#37 Equality, always, for everyone

“Be the change you want to see in the world.” -Ghandi

If you want to change the world, start with yourself.

Everyone on this planet has a right to the same as everyone else.  We are all born equal, and whatever happens in our lives, we remain equal.

Everyone should have access to healthcare, and education, everyone should be allowed to fall in love with (and marry) who they choose.  Everyone should have equal access to employment and be allowed to vote.  Everyone should be able to leave their house in safety, and not in fear that they may be harmed because of prejudices against them.  No-one should be viewed as any less because of their race, religion, wealth, background, gender or sexuality.

I often look to world on a global scale and feel helpless, I don’t have much money to donate to causes (I give what I can) and feel my voice is so small against the world that it will never be heard.  So I look to the above quote. Be the change I want to see. What does that mean?  How do I do that?

I’m not sure.  I’m trying.  These are some things I think help.

Inform yourself.  As a citizen of the planet, and as a member of the human race, it is your responsibility to inform yourself of what’s happening in your world.  Understand why people are fighting, what they’re fighting for.  Understand the political situations of other countries and your own.  Ignorance is our greatest enemy and hindrance, so inform yourself.

Talk about things.  When you see things in the world that are unfair, or unjust shout about them.  Be angry!  By voicing these you can help inform others of what is happening on their planet.  Write letters, sign petitions.  It nearly always feels futile, but it’s a tiny shove, that may just create the tiniest fracture in the infrastructure of the inequality.

We can pull people up on things homophobia, misogyny whatever we encounter in our daily lives, by challenging people on their views, rather than saying nothing (easier, but not useful.)  We can also be honest about our own lives, and the inequalities we’ve encountered.  I am getting better at this and still find it hard.

By the time you are old enough to read this blog (I think, apart from the fairytales, 13 will be a good age for this) it will be 73 years since racial segregation was ruled illegal in the US and it will be 63 years since the civil rights law was passed in the US which outlawed any discrimination against an individual based on race, color, religion, sex, or national origin.  It will be 59 years since Martin Luther King Jr was murdered; an astonishing man, he was an activist, humanitarian, and leader in the African-American civil rights movement. (Inform yourself.)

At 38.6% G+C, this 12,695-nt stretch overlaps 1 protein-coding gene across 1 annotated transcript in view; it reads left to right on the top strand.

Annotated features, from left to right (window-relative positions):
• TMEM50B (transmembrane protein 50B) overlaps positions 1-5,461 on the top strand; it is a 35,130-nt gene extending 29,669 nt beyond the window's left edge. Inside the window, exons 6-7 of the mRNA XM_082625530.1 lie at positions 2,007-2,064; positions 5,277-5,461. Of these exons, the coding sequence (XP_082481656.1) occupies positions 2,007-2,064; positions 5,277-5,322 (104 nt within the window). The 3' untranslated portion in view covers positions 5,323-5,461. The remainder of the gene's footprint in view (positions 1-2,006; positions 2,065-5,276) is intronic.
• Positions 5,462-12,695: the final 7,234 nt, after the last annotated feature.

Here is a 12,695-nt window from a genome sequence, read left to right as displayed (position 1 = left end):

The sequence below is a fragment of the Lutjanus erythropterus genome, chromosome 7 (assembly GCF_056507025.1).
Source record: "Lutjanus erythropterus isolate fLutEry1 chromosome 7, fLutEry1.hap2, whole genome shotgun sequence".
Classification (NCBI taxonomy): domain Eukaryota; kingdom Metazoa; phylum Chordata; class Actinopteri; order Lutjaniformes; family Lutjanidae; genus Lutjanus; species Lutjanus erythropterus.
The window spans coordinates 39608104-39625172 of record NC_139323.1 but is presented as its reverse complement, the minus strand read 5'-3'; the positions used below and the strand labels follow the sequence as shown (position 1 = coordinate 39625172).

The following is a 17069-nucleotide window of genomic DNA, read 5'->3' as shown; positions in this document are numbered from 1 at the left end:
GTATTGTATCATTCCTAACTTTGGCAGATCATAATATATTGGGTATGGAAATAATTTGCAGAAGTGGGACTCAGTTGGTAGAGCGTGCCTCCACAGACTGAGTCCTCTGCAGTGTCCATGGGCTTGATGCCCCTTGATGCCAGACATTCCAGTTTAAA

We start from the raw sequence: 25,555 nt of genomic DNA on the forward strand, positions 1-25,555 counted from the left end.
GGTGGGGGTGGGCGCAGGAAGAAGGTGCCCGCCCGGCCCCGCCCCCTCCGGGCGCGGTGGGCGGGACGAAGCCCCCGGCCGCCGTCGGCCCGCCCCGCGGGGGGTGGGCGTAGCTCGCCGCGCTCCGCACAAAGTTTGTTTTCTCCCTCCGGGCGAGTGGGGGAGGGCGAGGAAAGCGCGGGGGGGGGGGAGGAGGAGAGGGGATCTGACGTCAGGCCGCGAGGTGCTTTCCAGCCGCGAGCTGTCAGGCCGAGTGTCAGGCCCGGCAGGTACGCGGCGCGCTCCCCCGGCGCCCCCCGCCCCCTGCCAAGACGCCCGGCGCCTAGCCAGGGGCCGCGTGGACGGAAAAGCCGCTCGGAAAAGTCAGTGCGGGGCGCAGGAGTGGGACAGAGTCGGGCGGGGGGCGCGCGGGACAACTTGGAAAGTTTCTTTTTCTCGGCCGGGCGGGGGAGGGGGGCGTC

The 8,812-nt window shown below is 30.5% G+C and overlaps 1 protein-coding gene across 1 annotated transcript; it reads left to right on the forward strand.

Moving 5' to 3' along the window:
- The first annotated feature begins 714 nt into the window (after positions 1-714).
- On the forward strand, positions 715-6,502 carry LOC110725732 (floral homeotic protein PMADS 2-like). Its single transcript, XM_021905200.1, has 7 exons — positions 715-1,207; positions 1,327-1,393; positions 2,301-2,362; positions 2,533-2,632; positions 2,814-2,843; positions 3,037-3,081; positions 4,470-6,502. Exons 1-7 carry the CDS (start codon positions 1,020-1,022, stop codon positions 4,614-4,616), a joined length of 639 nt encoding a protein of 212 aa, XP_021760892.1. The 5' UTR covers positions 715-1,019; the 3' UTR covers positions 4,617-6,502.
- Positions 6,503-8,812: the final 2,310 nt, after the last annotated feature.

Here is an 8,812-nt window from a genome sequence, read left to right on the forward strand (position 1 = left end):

It will be 97 years since all women (over 21) gained the right to vote in Britain and 114 years since the suffragette Emily Davidson gave her life in the fight for votes for women. (Inform yourself.)

When you are thirteen years old it will be 33 years since apartheid ended in South Africa. It will be 37 years since Nelson Mandela was freed from prison.  He was the South African anti-apartheid revolutionary, politician, and philanthropist who following his imprisonment, went on to become President of South Africa from 1994 to 1999. (Inform yourself.)

By the time you are thirteen equal marriage in the UK will have been legal for thirteen years, and hopefully marriage between same sex couples will no longer be new or different, but will just be a normal thing, that no one ever really thinks about (unless their planning their wedding.  Hoping one day, one day this might be me.  Not sure who I’ll marry yet.  I haven’t yet met them I don’t think.)

These are just three stories of how the world changed because people, individuals just like us, stood up together to change it.  There is still along way to go, but look how far we’ve come.  It’s a fight worth fighting and you can fight for equality in both your life, and in the lives of others.

You don’t have to become a politician or a revolutionary to make a change. You may be a bio mechanical engineer, a primary school teacher, or a gardener, an architect or a cafe manager, whoever you are, you can do something.  Sometimes it seems futile, but with each little push, we get a tiny bit closer to equality, for all, in everything.  We can all do this.  Yes, you too Lottie.

“In the slip of a bolt, there’s a tiny revolt.
The seeds of a war in the creak of a floorboard.
A storm can begin, with the flap of a wing.
The tiniest mite packs the mightiest sting!
Every day, starts with the tick of a clock.
All escapes, starts with the click of a lock!”

-Matilda, the musical


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